I'm pretty sure "topit" is the root in verb. Topiti, should be the action of drowning, either self of someone. Potopiti, means that action was done, as with "potop" ( po-top, with "po" meaning "after" in slavic), or emphasizes the meaning of action. Of course there are other derivatives of the same root, but it's just the complication of live language.
Slavic names: I'm not sure if you got all of them right, but surely from the list of hundreds of Scythian names, there will be few coincidental. Also few slavic will show up too, as we know slavs where "citizens" of Scythia and Sarmatia (depending on time period). What I meant, generally speaking, is that majority of names are not Slavic. It means that in their origin and heritage Scythians or Sarmatians were not Slavs.
My conclusion was that, to explain persistence and uniformity of slavic language over vast territory, slavic needed to be a universal language of all the tribes that took part in slavic expansion. The territory that they conquered was vast, from Baltic Sea to the Mediterranean, from central europe to Ural Mountains (almost), that's half of the Europe. And they came from unknown place, and nobody heard of them before. That's like a miracle, lol.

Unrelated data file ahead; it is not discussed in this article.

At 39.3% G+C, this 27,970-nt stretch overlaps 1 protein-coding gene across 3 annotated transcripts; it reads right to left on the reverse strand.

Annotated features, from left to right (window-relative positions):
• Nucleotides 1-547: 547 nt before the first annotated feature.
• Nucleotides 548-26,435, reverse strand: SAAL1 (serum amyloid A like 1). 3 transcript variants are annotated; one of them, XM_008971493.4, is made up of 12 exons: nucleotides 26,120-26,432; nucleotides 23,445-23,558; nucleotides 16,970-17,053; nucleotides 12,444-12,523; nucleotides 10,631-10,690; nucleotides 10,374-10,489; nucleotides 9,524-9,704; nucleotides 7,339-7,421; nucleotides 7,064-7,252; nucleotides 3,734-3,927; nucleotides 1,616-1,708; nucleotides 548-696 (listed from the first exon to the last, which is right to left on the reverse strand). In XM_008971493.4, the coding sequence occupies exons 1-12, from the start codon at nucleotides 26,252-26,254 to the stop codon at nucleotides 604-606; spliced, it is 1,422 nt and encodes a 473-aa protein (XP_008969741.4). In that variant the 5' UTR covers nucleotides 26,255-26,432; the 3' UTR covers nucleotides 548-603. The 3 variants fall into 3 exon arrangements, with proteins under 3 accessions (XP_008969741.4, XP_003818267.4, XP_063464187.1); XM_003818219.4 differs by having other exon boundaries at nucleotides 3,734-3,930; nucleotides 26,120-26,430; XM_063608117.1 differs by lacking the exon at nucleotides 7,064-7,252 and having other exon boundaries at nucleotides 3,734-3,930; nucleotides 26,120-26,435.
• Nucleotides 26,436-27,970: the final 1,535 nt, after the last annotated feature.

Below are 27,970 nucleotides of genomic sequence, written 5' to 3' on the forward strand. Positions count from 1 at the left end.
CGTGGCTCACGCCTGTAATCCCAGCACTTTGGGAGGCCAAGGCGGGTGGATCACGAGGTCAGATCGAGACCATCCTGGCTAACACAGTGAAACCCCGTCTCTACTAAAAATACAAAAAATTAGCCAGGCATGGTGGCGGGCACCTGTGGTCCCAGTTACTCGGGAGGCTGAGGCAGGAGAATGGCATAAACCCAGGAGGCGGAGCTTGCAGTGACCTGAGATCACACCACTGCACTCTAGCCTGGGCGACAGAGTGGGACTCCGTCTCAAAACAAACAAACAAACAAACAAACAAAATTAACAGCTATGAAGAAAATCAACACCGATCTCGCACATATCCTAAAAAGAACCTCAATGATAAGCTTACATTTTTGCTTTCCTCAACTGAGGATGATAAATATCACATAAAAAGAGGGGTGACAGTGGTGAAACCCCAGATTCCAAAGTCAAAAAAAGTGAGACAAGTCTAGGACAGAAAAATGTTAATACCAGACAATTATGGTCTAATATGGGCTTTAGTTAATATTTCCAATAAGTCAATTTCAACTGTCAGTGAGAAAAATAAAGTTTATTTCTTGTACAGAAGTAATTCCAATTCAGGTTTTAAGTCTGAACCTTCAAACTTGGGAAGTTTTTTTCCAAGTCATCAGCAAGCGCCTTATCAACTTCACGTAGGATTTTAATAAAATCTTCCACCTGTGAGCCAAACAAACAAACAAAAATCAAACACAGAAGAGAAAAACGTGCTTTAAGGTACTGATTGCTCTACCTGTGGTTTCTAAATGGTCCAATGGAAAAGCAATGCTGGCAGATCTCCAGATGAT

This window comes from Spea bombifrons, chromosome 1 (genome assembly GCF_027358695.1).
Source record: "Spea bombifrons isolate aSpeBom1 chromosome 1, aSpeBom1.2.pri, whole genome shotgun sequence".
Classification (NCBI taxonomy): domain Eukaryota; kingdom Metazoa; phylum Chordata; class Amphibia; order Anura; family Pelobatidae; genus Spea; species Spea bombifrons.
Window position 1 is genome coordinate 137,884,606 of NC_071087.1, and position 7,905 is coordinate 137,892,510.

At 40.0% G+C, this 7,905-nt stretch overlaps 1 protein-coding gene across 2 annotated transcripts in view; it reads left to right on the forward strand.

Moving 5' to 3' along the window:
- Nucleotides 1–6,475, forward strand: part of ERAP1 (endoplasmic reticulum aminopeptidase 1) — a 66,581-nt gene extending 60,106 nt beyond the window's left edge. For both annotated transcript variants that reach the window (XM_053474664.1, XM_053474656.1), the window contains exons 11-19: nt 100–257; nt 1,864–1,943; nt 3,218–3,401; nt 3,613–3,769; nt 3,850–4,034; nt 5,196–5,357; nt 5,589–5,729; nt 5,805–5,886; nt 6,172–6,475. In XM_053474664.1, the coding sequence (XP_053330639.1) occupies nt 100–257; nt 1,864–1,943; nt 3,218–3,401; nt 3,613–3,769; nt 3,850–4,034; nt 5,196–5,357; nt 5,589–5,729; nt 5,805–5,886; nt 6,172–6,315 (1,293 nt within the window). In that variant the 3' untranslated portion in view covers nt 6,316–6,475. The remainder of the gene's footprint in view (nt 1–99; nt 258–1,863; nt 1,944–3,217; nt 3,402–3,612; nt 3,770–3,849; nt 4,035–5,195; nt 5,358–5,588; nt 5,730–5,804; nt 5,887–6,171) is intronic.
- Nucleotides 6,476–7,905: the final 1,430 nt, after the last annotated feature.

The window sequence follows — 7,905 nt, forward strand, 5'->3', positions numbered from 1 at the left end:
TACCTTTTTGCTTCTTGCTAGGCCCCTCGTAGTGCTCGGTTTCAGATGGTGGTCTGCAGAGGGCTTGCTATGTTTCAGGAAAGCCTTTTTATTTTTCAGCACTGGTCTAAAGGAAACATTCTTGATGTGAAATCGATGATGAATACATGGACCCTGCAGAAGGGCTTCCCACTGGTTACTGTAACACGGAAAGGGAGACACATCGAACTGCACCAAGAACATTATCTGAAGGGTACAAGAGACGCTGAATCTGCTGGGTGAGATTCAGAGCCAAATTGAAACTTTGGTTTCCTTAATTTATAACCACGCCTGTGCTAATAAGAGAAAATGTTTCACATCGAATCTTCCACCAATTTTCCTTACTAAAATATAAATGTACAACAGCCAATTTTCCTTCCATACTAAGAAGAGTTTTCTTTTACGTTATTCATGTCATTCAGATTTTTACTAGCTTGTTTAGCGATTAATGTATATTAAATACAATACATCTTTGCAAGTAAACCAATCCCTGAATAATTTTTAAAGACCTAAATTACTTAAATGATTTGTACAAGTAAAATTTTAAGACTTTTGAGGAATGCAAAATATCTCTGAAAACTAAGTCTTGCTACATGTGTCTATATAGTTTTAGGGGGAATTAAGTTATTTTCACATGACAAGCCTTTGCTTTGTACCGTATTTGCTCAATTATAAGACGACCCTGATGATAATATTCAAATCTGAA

Following this thought, I started leaning into direction of known political entity, to be a starting point, and fairly big one. Having a clue where the (topological) homeland of slavs could be, and some clues from history and legends, the homeland landed in area known as Sarmatia. Some other historical facts and Sarmatians names, lead me to conclusion, that Sarmatians where the ruling class only, over the Slavs. So at the end Sarmatians needed to be slavinized in order to achieve the cultural and linguistic unity of all Slavs before spreading around.
So even though we find only few Slavic names on list of Sarmatian names, even at the 4th century of CE, they were already Slavs. The most of the names are of royal families anyway. So even if they were Slavinized, they still used traditional royal Sarmatian names. You know, it's the tradition after all, and tradition is always strong and conservative.